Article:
Humanizing Healthcare Through Art

Facing a health challenge usually brings up a lot of emotions and can cause patients and loved ones to deeply reflect on life in a new way. Out of this may come a deep need to express these feelings and new perspectives. One way to do that is through art.

Whether it’s a painting, a poem or a photograph, art can help us heal while giving others a window into the healthcare experience. Each quarter, The Beryl Institute will feature art created by patients and families that expresses some aspect of their experience.

Current Artists

Victoria Lyons

This painting of David Bartel was done by Victoria Lyons, granddaughter of Rosie and David Bartel. She gave it to Rosie after David died because she wanted to capture the pain he was in during this time. Even though he was in terrible pain for several months before and after he was diagnosed with multiple organ terminal cancer, he was there for everyone that he knew. 

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Paula Bartel

One Benign Tumor Changed My Life Forever

Paula spent her professional life as a reading specialist working in several school districts throughout Wisconsin. After her retirement from teaching, she was volunteering at local schools, continuing to help students improve their reading skills. She was diagnosed with a benign brain tumor that was located close to her optical nerve. Her doctors encouraged her to have it removed because it was growing. 

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Sarah Wolven


While I was finishing up my degree in art and photography, life took an unexpected turn that continues to shape my path - a journey of strength, resilience and adaptation from the heart of my medically-complex, NICU warrior. While I never could have fathomed a life where I have to hook my child up to different cords and feeds every day, this is a new world we take on daily – and my, what it has taught us.

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Marc Korobkin

Clean the Beeping Thing

I have been a caregiver for family members with serious illness and have witnessed the devastating impact that hospital acquired infections can have. My brother Bryan was diagnosed with cancer in 2010 at the age of 29, received 2 stem cell transplants, experienced many complications of these treatments, and passed away in 2016 from septic shock.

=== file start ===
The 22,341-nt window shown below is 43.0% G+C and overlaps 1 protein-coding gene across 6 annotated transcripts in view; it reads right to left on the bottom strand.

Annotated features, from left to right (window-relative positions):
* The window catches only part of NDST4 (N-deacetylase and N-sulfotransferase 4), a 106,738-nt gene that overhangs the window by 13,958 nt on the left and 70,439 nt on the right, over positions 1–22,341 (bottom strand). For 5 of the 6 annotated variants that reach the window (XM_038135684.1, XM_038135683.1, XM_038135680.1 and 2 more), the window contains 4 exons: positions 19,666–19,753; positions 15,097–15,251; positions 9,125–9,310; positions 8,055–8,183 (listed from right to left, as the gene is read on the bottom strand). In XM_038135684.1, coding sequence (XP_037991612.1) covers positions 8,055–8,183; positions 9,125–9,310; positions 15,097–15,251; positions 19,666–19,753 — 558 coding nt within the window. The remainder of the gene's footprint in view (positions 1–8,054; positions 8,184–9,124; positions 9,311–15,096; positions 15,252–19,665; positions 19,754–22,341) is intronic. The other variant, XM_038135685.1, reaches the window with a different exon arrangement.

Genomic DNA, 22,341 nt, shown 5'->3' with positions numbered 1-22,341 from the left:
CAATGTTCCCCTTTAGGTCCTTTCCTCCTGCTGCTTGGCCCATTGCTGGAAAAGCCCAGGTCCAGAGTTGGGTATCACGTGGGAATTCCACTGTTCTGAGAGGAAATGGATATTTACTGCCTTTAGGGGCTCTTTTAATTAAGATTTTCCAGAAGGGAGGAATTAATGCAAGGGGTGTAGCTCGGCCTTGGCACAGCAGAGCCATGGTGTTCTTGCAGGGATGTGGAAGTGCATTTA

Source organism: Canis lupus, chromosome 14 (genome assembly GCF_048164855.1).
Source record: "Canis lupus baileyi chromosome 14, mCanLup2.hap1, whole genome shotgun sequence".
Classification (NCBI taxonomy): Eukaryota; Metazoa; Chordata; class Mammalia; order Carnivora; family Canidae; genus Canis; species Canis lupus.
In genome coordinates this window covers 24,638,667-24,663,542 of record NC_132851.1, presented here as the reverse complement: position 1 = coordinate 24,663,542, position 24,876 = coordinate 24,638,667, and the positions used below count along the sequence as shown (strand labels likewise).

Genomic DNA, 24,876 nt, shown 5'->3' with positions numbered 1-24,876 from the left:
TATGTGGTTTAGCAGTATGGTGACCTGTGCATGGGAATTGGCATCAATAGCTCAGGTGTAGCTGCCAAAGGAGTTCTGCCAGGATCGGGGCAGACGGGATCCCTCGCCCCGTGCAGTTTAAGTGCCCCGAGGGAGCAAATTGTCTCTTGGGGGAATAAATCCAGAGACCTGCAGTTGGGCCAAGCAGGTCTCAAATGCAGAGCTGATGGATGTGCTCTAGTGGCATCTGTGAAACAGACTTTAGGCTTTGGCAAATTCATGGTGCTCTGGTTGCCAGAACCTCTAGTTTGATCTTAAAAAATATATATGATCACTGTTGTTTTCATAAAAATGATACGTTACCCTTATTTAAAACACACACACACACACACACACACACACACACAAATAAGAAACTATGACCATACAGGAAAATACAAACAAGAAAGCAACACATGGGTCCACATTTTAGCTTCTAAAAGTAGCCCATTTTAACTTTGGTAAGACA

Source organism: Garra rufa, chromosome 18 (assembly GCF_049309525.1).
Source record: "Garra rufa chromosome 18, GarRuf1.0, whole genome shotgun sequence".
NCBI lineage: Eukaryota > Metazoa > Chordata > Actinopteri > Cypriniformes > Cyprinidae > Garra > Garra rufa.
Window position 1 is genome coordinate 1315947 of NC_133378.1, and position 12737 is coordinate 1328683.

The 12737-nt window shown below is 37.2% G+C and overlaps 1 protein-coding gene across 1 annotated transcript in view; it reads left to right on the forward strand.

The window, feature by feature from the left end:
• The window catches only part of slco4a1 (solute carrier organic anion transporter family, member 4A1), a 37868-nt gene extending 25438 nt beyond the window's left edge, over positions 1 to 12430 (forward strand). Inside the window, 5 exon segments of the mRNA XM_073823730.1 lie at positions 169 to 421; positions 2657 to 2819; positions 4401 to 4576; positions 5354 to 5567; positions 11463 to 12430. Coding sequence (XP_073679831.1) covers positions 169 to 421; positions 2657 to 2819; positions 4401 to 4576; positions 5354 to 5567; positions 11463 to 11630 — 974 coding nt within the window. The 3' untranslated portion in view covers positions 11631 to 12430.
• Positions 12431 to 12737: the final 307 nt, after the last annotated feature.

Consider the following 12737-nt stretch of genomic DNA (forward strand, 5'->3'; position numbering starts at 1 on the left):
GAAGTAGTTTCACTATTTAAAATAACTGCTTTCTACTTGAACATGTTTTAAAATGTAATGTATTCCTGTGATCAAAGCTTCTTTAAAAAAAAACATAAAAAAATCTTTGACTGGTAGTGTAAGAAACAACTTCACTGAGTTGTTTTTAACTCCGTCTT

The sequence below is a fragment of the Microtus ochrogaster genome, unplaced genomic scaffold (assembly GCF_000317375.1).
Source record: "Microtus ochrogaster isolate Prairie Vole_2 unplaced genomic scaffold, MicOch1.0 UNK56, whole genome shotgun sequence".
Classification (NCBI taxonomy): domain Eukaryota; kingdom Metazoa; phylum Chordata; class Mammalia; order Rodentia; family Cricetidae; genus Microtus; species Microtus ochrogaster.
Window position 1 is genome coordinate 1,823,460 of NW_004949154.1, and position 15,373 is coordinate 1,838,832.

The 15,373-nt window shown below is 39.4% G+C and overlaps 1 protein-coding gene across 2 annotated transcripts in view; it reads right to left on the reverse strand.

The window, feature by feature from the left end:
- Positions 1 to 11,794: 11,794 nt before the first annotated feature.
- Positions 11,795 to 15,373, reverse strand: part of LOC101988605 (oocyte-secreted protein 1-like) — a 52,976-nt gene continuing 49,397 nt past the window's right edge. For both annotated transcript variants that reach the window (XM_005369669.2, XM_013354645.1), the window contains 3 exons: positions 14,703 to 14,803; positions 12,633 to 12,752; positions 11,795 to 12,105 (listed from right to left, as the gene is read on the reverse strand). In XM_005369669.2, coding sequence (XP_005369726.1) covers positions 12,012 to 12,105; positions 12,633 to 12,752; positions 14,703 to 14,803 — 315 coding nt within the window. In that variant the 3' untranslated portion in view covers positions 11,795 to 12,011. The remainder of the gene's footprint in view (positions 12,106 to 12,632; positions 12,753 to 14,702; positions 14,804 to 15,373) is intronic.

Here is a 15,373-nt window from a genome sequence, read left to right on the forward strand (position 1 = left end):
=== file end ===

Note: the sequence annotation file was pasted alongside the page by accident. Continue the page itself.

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Lois Bence-Ehlke

A Victim of Outside Forces

I celebrated my eightieth birthday this year. As a registered nurse of 60 years, an infection control nurse of 17 years, and a family member of two Veterans, my son and late husband, I have seen the multiple uncontrollable forces that pose health risks to Veterans. When I was a psychiatric nurse, I saw many Veterans who struggled with flashbacks, PTSD, and suicidal thoughts.

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Glenda Sirota

Feeling Alive through Painting

When I am painting, I focus entirely on making my canvas a combination of beautiful, bright colors and many different shapes. When I have completed the piece, I can then see many different objects, and faces that I didn’t see as I was painting. I am very relaxed, and I focus on my work and nothing else. Painting puts my mind and body at ease, healing all ills.

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Nikki Montgomery

Invisible: A Patient’s Haiku Series

Nikki (Charisse) Montgomery, MA, MEd, GPAC is the Executive Director of Madvocator Educational and Healthcare Advocacy Training. Her experiences as an educational psychologist, a communications expert, a patient advocate, and the parent of a child with complex healthcare and educational needs led her to create Madvocator.

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Sydney Graham

Wings Clipped

I've been a caregiver for the last 25 years. My first son was born with a birth defect and I jumped in with both feet. I partnered in everything from; presence during induction, changing bandages, giving meds, never leaving his side. We had a very successful journey and outcomes. When my second son presented with mental health and addictions, I felt incredibly capable to partner in his care. He wanted and needed me there. 

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Tanya Lord

Finding My Voice through Poetry

My son, Noah, was 4 years old when he died from a series of medical errors following a tonsillectomy. What plagued me from the start was the feeling that I had no voice. I spoke but was not listened to. I asked questions that were never answered. I did not know how to navigate a complex healthcare system and I did not know how to partner in my son’s care. After his death there was such anger around me. Family and friends were focused on blaming the providers that took care of Noah. The level of trust in healthcare was palpable in my family.

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